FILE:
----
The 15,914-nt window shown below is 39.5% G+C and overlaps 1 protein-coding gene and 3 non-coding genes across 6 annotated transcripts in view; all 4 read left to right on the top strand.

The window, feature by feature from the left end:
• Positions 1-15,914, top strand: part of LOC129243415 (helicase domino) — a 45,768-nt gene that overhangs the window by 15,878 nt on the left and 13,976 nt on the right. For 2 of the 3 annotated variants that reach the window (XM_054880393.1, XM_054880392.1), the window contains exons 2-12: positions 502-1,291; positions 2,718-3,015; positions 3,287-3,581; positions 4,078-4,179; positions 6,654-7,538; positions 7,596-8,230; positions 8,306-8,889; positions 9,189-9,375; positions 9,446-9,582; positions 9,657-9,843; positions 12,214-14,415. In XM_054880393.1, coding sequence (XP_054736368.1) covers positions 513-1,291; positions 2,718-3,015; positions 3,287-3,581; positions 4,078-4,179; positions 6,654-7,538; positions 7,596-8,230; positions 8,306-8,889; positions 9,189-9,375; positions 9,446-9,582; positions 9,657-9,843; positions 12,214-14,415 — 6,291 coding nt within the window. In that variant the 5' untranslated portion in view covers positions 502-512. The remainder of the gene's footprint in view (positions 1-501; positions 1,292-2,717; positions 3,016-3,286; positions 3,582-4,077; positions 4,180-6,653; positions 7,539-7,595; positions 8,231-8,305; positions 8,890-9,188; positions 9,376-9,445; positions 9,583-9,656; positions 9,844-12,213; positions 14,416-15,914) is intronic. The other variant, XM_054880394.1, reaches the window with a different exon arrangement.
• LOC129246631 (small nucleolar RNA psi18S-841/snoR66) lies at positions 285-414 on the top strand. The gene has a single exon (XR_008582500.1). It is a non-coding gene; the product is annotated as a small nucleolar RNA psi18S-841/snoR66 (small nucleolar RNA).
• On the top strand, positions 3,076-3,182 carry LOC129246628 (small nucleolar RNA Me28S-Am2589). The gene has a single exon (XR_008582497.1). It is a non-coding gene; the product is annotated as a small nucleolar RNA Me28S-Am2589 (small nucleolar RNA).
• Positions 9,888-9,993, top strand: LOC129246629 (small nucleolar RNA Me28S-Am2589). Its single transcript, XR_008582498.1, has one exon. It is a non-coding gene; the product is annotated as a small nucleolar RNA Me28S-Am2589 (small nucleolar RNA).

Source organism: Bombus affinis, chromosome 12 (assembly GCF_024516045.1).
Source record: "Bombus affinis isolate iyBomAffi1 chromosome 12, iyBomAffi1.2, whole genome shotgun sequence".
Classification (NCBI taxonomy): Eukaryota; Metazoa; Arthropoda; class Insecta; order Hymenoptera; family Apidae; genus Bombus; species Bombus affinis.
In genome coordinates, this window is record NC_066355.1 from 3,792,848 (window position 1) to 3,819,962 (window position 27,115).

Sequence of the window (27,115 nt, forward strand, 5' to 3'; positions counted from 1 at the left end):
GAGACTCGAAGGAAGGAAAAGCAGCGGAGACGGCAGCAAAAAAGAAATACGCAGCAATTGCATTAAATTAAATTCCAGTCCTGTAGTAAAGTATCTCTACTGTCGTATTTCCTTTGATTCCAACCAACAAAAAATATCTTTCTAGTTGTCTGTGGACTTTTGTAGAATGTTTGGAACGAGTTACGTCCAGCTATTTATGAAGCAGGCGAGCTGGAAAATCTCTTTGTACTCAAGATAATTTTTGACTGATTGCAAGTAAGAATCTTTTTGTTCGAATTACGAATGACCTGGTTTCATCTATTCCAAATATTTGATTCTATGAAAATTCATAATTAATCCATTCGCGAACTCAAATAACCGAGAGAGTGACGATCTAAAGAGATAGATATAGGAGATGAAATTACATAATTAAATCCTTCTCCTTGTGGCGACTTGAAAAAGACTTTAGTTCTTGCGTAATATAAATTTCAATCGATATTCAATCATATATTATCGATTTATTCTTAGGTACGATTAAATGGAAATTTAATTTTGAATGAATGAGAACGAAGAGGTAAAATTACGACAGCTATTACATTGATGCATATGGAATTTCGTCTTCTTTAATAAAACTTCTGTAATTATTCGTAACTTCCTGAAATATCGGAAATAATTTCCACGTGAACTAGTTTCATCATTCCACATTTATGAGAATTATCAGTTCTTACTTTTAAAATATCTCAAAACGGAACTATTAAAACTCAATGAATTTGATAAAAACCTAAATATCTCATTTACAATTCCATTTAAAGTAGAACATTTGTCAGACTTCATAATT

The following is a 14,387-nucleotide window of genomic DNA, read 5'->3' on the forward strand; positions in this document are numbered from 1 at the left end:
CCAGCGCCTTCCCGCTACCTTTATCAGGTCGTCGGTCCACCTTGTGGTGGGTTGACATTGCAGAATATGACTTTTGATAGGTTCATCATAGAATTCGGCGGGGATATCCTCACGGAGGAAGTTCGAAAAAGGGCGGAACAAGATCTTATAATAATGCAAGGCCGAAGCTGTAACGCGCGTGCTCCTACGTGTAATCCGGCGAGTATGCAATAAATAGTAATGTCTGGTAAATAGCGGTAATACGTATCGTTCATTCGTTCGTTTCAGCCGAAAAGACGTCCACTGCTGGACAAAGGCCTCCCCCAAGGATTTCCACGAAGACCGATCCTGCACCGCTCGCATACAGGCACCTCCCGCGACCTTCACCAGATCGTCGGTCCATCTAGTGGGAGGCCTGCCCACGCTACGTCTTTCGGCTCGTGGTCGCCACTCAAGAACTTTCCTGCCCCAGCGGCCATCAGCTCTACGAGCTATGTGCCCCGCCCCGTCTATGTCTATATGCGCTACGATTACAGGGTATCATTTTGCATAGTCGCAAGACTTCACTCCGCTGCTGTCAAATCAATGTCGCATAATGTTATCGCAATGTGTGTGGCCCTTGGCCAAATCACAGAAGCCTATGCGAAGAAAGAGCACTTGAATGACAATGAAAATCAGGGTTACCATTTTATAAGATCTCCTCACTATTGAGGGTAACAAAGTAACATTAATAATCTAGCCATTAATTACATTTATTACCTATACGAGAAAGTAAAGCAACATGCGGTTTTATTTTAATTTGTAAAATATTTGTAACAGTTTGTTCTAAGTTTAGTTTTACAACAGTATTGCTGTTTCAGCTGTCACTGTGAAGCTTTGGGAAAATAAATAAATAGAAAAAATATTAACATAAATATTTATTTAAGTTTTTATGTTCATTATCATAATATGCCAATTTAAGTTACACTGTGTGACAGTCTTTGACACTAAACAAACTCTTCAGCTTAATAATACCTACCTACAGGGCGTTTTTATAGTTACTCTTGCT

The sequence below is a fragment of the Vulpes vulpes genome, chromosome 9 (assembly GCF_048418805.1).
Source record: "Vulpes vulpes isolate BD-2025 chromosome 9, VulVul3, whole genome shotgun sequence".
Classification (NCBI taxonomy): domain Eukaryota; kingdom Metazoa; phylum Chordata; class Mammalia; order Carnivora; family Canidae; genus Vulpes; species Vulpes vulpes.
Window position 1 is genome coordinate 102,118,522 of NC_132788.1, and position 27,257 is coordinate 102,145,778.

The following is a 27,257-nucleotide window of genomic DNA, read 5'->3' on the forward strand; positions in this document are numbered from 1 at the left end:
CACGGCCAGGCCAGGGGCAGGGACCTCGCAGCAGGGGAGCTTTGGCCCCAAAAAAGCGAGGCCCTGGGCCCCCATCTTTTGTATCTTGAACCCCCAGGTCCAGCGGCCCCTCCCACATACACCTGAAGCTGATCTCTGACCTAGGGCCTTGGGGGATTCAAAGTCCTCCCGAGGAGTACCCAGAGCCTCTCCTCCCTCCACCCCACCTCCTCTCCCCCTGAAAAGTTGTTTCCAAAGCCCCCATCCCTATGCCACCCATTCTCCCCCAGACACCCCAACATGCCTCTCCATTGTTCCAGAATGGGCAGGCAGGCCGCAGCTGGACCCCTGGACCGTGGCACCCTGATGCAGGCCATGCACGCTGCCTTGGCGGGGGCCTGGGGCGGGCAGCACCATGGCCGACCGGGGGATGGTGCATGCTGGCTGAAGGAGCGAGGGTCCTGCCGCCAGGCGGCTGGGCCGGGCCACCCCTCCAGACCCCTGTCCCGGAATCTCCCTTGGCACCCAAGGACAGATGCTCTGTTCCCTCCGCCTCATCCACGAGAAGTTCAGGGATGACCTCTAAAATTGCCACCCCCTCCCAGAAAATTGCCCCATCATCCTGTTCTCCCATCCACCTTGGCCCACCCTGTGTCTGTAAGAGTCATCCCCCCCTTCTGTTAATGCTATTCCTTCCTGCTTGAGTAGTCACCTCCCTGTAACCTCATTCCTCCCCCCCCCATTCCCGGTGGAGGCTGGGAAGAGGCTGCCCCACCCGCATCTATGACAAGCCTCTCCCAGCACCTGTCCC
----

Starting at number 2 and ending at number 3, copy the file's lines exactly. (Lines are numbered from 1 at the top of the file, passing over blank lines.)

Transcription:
The window, feature by feature from the left end:
• Positions 1-15,914, top strand: part of LOC129243415 (helicase domino) — a 45,768-nt gene that overhangs the window by 15,878 nt on the left and 13,976 nt on the right. For 2 of the 3 annotated variants that reach the window (XM_054880393.1, XM_054880392.1), the window contains exons 2-12: positions 502-1,291; positions 2,718-3,015; positions 3,287-3,581; positions 4,078-4,179; positions 6,654-7,538; positions 7,596-8,230; positions 8,306-8,889; positions 9,189-9,375; positions 9,446-9,582; positions 9,657-9,843; positions 12,214-14,415. In XM_054880393.1, coding sequence (XP_054736368.1) covers positions 513-1,291; positions 2,718-3,015; positions 3,287-3,581; positions 4,078-4,179; positions 6,654-7,538; positions 7,596-8,230; positions 8,306-8,889; positions 9,189-9,375; positions 9,446-9,582; positions 9,657-9,843; positions 12,214-14,415 — 6,291 coding nt within the window. In that variant the 5' untranslated portion in view covers positions 502-512. The remainder of the gene's footprint in view (positions 1-501; positions 1,292-2,717; positions 3,016-3,286; positions 3,582-4,077; positions 4,180-6,653; positions 7,539-7,595; positions 8,231-8,305; positions 8,890-9,188; positions 9,376-9,445; positions 9,583-9,656; positions 9,844-12,213; positions 14,416-15,914) is intronic. The other variant, XM_054880394.1, reaches the window with a different exon arrangement.